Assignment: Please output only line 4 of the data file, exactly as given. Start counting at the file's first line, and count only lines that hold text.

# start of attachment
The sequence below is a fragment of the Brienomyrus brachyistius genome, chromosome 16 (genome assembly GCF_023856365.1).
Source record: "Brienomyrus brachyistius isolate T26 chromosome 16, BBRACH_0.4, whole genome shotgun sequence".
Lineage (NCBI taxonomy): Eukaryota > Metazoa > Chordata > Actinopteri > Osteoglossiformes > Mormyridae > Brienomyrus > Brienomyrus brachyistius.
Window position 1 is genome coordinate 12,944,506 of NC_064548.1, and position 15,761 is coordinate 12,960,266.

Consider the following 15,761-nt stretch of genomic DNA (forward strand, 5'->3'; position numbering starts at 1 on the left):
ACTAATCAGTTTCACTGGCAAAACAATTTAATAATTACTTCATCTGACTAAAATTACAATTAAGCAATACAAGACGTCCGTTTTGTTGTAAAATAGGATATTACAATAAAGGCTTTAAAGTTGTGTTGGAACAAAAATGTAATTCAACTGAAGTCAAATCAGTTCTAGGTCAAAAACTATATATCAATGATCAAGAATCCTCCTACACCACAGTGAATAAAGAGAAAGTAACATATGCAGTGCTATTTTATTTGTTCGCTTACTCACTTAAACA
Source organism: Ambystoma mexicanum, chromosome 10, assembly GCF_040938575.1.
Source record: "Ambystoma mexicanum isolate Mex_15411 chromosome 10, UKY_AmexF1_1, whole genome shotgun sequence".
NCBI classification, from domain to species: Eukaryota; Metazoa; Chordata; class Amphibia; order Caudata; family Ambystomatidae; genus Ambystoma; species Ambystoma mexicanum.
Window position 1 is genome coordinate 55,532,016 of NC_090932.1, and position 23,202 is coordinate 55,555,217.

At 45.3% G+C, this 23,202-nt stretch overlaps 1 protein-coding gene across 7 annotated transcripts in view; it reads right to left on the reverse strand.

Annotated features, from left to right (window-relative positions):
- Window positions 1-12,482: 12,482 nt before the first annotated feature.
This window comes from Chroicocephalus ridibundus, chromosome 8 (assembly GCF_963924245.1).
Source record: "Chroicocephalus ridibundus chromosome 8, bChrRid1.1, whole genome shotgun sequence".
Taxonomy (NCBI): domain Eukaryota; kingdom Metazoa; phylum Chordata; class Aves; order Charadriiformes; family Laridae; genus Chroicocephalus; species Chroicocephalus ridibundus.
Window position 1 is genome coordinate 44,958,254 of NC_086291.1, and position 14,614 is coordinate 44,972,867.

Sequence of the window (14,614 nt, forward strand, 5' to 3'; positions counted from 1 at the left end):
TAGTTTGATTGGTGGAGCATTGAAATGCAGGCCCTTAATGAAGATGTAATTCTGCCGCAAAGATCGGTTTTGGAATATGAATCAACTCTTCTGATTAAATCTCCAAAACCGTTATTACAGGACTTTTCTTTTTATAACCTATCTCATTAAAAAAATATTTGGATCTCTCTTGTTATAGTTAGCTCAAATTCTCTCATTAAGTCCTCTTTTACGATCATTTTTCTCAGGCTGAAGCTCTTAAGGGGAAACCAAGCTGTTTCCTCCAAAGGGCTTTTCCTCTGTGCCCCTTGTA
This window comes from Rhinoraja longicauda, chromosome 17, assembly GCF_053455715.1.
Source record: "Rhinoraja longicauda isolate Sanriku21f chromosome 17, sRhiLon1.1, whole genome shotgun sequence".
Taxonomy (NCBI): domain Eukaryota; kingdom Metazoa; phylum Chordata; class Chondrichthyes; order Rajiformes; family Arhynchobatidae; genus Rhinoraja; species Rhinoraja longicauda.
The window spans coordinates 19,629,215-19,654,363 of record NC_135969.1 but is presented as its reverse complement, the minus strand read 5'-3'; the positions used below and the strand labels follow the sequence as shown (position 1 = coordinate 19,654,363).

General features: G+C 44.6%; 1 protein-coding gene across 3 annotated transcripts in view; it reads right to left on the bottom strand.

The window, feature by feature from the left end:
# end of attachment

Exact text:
Window position 1 is genome coordinate 12,944,506 of NC_064548.1, and position 15,761 is coordinate 12,960,266.